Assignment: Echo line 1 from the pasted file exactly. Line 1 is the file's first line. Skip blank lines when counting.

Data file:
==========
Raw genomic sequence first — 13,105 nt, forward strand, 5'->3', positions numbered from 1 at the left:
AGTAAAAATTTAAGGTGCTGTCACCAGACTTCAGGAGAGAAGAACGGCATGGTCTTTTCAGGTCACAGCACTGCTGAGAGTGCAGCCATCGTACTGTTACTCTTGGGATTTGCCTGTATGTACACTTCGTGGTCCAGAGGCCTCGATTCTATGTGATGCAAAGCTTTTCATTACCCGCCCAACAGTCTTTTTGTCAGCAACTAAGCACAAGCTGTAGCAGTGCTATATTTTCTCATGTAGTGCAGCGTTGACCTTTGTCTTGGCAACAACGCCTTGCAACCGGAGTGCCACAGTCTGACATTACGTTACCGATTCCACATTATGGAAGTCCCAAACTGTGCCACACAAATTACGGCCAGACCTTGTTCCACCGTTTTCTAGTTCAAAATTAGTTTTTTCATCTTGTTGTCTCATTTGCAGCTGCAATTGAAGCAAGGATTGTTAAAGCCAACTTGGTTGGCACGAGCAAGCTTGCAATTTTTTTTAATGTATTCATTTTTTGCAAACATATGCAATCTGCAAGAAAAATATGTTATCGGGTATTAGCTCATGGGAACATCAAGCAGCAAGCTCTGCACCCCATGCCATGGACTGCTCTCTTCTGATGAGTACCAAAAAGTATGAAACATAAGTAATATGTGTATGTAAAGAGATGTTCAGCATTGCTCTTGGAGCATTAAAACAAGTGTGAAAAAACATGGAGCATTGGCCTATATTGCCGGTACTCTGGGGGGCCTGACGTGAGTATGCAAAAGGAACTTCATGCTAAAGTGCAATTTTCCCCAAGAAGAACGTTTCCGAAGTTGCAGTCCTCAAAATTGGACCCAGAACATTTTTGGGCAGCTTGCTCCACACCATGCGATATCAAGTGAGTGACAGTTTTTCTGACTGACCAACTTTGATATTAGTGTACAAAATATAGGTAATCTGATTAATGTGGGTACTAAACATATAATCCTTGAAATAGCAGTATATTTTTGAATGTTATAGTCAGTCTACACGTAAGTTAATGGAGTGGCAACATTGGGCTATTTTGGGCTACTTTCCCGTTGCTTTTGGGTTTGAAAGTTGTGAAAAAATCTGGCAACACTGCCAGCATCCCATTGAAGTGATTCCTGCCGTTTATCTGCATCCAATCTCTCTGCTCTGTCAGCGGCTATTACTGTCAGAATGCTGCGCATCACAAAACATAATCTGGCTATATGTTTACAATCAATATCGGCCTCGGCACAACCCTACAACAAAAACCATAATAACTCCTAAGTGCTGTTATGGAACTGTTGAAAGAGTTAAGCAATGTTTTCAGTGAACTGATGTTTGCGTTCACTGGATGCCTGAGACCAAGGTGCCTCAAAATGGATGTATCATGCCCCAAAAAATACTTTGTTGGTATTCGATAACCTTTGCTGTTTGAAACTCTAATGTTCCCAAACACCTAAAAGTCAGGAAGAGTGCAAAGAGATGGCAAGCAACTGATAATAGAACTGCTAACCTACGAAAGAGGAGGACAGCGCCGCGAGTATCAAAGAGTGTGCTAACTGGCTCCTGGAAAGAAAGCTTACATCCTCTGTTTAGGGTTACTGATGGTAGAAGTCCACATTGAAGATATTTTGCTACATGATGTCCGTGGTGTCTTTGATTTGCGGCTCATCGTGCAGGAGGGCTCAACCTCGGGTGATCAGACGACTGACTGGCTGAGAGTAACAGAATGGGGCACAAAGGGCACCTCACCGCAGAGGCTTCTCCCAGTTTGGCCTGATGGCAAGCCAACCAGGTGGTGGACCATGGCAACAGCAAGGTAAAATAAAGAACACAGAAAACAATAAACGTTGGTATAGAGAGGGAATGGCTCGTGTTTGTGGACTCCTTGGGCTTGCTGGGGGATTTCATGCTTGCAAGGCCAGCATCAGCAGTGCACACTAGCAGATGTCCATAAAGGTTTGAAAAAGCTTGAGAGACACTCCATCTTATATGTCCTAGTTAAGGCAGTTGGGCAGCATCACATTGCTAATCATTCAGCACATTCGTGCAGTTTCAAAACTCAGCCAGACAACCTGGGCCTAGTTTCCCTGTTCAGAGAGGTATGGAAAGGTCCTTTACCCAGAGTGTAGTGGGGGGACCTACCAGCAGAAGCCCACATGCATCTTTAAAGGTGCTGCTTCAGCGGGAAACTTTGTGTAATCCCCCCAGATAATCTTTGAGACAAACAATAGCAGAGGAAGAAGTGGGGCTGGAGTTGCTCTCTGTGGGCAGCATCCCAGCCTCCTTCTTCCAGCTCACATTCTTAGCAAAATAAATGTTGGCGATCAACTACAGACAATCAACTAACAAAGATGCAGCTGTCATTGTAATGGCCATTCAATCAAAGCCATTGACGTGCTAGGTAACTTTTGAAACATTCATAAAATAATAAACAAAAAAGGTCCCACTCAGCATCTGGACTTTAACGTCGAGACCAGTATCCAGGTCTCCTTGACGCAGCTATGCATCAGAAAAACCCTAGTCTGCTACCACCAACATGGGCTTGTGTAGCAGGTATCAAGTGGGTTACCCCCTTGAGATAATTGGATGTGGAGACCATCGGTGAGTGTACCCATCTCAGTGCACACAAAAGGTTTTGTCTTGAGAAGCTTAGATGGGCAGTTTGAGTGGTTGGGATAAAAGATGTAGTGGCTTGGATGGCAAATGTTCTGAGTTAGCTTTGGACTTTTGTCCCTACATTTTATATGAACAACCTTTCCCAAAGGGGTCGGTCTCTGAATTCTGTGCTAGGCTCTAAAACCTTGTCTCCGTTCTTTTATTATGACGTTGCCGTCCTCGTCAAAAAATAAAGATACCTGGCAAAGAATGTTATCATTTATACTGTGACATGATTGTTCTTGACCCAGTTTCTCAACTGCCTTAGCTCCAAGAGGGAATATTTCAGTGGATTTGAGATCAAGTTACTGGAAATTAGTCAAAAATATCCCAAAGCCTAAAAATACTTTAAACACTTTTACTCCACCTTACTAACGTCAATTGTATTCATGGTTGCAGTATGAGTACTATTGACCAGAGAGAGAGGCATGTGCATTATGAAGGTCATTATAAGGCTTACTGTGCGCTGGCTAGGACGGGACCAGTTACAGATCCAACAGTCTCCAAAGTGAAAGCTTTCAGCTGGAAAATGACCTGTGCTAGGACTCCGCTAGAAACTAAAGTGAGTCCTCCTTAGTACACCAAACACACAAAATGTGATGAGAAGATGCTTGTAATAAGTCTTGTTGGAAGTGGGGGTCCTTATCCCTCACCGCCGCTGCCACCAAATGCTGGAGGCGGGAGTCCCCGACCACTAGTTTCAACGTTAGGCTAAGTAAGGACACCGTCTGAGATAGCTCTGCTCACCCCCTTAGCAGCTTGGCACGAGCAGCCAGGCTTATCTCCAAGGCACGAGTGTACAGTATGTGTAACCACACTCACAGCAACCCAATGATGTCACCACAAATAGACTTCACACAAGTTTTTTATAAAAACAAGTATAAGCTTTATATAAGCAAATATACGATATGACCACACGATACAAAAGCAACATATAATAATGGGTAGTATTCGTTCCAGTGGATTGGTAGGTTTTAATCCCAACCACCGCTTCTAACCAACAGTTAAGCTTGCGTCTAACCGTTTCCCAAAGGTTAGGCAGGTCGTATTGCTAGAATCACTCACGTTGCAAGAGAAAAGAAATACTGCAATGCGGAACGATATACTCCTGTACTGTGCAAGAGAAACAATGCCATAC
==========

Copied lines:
Raw genomic sequence first — 13,105 nt, forward strand, 5'->3', positions numbered from 1 at the left: